The Mount Kilimanjaro first aid community programme logo
The Mount Kilimanjaro first aid community programme logo

Hello, my name is Elaine Anderson and I have been a volunteer with Mount Kilimanjaro First Aid Community Program for over 18 months

During which time I have been given amazing opportunities both in my local district (West Lothian / Edinburgh) as well as in the North East of England and while travelling to Africa. My initial interest in MKFACP was captured by examples of the work done over seas in previous years and the ethos of the organisation to involve both youths from the UK and allow them to gain skills - many gained in my case are lifelong skills - with the intention to pass these on.

As a keen learner I embraced many opportunities presented to me through the organisation; the first which stands out in my memory was performing live (vocal & guitar) and being interviewed on a district wide broadcasting radio station, this certainly gave me a mass of confidence and an insight to the complexity behind the scenes of a radio show. I've also been involved in the organisation of several fundraisers, some of which I've been the main organiser for and others when I've supported members in the organisation; these have taught me lessons about my own organisation and successful time management to assure everything runs smooth and also about the risk of relying on others who may let me down, so always to have a back-up plan. As well as this I have a broader understanding of advertising strategies and how the type of event may affect which is the best strategy, due to comparing my events which have been successful to my others that were not so successful.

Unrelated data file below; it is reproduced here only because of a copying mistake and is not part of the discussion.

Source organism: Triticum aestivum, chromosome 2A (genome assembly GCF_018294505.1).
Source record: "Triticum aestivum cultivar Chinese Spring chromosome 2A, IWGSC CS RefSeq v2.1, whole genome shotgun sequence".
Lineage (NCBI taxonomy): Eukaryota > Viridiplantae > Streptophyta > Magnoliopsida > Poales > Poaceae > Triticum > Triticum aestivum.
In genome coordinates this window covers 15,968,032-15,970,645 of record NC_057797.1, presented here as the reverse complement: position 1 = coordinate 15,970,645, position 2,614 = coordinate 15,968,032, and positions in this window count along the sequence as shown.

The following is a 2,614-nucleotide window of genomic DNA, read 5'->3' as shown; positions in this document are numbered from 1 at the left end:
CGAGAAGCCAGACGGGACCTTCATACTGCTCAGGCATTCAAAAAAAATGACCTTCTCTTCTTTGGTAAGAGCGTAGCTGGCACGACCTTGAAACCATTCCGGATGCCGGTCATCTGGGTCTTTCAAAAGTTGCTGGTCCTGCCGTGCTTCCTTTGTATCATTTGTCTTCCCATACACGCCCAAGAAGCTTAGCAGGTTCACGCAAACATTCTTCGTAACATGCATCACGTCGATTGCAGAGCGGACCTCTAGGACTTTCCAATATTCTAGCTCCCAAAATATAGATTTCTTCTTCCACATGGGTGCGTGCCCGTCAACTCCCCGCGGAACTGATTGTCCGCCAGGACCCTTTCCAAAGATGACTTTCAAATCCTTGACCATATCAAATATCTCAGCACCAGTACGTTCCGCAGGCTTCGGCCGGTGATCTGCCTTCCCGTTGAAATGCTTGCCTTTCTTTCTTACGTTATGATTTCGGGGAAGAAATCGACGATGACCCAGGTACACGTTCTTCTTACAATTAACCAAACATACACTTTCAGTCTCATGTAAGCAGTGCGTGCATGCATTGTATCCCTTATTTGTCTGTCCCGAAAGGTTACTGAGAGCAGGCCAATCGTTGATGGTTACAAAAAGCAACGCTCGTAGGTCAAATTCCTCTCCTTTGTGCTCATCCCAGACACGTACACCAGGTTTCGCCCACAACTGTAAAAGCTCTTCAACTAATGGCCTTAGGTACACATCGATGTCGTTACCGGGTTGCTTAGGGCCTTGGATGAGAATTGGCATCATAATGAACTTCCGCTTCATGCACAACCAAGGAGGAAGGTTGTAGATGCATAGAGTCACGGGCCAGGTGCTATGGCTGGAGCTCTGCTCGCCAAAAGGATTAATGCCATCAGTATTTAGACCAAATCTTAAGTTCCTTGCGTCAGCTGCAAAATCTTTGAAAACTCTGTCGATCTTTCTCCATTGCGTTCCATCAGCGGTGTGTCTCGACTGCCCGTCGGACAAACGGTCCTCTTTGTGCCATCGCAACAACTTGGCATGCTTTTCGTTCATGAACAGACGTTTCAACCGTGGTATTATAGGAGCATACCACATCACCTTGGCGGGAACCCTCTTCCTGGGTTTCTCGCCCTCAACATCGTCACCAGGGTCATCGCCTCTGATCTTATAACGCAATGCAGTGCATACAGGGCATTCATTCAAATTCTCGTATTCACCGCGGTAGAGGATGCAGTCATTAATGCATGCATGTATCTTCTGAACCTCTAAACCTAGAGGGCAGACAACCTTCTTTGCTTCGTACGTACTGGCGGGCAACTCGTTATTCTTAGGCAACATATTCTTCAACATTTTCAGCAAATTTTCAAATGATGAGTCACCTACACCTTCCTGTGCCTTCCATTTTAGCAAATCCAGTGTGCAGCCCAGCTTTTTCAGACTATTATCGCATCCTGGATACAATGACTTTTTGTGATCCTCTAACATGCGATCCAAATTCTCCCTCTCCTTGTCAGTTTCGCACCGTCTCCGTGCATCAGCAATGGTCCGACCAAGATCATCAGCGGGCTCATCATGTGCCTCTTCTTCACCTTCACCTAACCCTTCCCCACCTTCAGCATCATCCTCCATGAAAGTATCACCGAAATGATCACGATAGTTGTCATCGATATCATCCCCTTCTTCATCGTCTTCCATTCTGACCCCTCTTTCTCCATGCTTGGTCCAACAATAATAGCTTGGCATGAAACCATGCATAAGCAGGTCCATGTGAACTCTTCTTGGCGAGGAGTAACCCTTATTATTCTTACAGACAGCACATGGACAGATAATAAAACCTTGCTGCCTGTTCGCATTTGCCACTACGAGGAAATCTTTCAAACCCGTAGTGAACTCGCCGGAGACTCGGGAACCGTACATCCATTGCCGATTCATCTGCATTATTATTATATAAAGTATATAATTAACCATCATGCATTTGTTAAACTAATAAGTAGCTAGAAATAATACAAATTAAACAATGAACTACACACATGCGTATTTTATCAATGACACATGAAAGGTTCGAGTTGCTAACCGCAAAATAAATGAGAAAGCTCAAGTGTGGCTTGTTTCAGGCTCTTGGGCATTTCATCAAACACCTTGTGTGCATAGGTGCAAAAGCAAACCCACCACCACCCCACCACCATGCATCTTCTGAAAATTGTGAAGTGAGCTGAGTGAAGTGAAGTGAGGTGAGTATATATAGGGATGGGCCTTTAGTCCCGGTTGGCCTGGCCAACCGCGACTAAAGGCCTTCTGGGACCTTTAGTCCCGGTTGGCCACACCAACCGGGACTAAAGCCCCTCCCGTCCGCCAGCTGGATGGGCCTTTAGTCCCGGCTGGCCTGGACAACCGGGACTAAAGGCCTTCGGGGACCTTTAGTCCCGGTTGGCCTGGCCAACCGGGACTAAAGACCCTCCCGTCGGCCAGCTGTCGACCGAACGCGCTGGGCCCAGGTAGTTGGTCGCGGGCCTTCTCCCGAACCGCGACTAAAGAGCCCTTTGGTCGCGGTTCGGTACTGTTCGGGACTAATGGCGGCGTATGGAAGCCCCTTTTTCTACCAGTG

Part of me thought that by the time I reached Africa I'd done the hardest part by fundraising; but this was a clear naivety. Looking back at my journal entries during my time there I wrote early on about 'the truly surreal experiences I can tell I'm going to have', and I was right. Even just walking or driving for a mile in any direction it was heart breaking the sights and poverty surrounding me but even more so to see that they appreciated anything and everything they had, no matter how little. My first few days at the orphanage had a similar effect; the realisation of the circumstances they lived in, the lack of space, lack of clothes, lack of food and lack of hygiene as well as seeing them laughing and playing when we gave them the attention they craved made me really appreciate the life I have in the UK and the people I have around me. I wrote at the time that I was 'so overwhelmed to see the children older and younger being so keen and working together'. As soon as I was stood in the orphanage I truly understood why we were there, why the sustainable food program was of such importance and why they appreciated every second of our time spent with them. Even while coaching as part of the football program I saw the excitement every morning and afternoon as the groups of boys eagerly participated in the games and training drills that we used to pass our skills over to them. This was one of the biggest challenges I've faced as I was faced with a language barrier which caused me to alter my knowledge and experience to simplify the instructions for each activity, (though the children were keen to help me with useful Swahili words). This was a challenging experience with a positive outcome and despite reading over my memories of harder times, (such as realising while distributing new school uniforms to the children that there may not be enough for everyone to receive something) I doesn't stop me knowing the difference we made over there and that the program will continue to do just that.